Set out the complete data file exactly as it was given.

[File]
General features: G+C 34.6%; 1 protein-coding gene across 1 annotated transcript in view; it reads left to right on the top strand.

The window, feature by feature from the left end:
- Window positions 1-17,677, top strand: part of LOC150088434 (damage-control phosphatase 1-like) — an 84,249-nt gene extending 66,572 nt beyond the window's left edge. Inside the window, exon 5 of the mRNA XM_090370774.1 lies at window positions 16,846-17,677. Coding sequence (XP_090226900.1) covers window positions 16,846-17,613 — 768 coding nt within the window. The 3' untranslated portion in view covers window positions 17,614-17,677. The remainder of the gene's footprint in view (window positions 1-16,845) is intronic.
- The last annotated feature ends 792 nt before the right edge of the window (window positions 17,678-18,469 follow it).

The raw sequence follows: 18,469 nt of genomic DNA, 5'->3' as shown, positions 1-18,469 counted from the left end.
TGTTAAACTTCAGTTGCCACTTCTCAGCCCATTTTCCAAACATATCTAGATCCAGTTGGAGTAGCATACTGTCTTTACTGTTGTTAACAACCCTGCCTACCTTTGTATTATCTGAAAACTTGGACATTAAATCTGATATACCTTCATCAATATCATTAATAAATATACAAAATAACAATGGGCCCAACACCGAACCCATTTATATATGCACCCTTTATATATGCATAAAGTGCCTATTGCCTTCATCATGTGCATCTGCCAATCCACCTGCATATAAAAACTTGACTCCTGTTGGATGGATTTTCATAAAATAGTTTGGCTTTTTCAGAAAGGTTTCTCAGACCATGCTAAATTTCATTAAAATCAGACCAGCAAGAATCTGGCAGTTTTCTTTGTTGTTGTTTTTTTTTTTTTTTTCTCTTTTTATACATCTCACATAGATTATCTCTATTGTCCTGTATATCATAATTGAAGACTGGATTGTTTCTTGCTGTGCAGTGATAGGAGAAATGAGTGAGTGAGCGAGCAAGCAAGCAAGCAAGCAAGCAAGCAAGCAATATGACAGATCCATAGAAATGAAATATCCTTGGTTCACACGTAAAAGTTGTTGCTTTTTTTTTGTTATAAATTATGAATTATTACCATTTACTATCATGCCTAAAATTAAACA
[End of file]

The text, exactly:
General features: G+C 34.6%; 1 protein-coding gene across 1 annotated transcript in view; it reads left to right on the top strand.

The window, feature by feature from the left end:
- Window positions 1-17,677, top strand: part of LOC150088434 (damage-control phosphatase 1-like) — an 84,249-nt gene extending 66,572 nt beyond the window's left edge. Inside the window, exon 5 of the mRNA XM_090370774.1 lies at window positions 16,846-17,677. Coding sequence (XP_090226900.1) covers window positions 16,846-17,613 — 768 coding nt within the window. The 3' untranslated portion in view covers window positions 17,614-17,677. The remainder of the gene's footprint in view (window positions 1-16,845) is intronic.
- The last annotated feature ends 792 nt before the right edge of the window (window positions 17,678-18,469 follow it).

The raw sequence follows: 18,469 nt of genomic DNA, 5'->3' as shown, positions 1-18,469 counted from the left end.
TGTTAAACTTCAGTTGCCACTTCTCAGCCCATTTTCCAAACATATCTAGATCCAGTTGGAGTAGCATACTGTCTTTACTGTTGTTAACAACCCTGCCTACCTTTGTATTATCTGAAAACTTGGACATTAAATCTGATATACCTTCATCAATATCATTAATAAATATACAAAATAACAATGGGCCCAACACCGAACCCATTTATATATGCACCCTTTATATATGCATAAAGTGCCTATTGCCTTCATCATGTGCATCTGCCAATCCACCTGCATATAAAAACTTGACTCCTGTTGGATGGATTTTCATAAAATAGTTTGGCTTTTTCAGAAAGGTTTCTCAGACCATGCTAAATTTCATTAAAATCAGACCAGCAAGAATCTGGCAGTTTTCTTTGTTGTTGTTTTTTTTTTTTTTTTCTCTTTTTATACATCTCACATAGATTATCTCTATTGTCCTGTATATCATAATTGAAGACTGGATTGTTTCTTGCTGTGCAGTGATAGGAGAAATGAGTGAGTGAGCGAGCAAGCAAGCAAGCAAGCAAGCAAGCAAGCAATATGACAGATCCATAGAAATGAAATATCCTTGGTTCACACGTAAAAGTTGTTGCTTTTTTTTTGTTATAAATTATGAATTATTACCATTTACTATCATGCCTAAAATTAAACA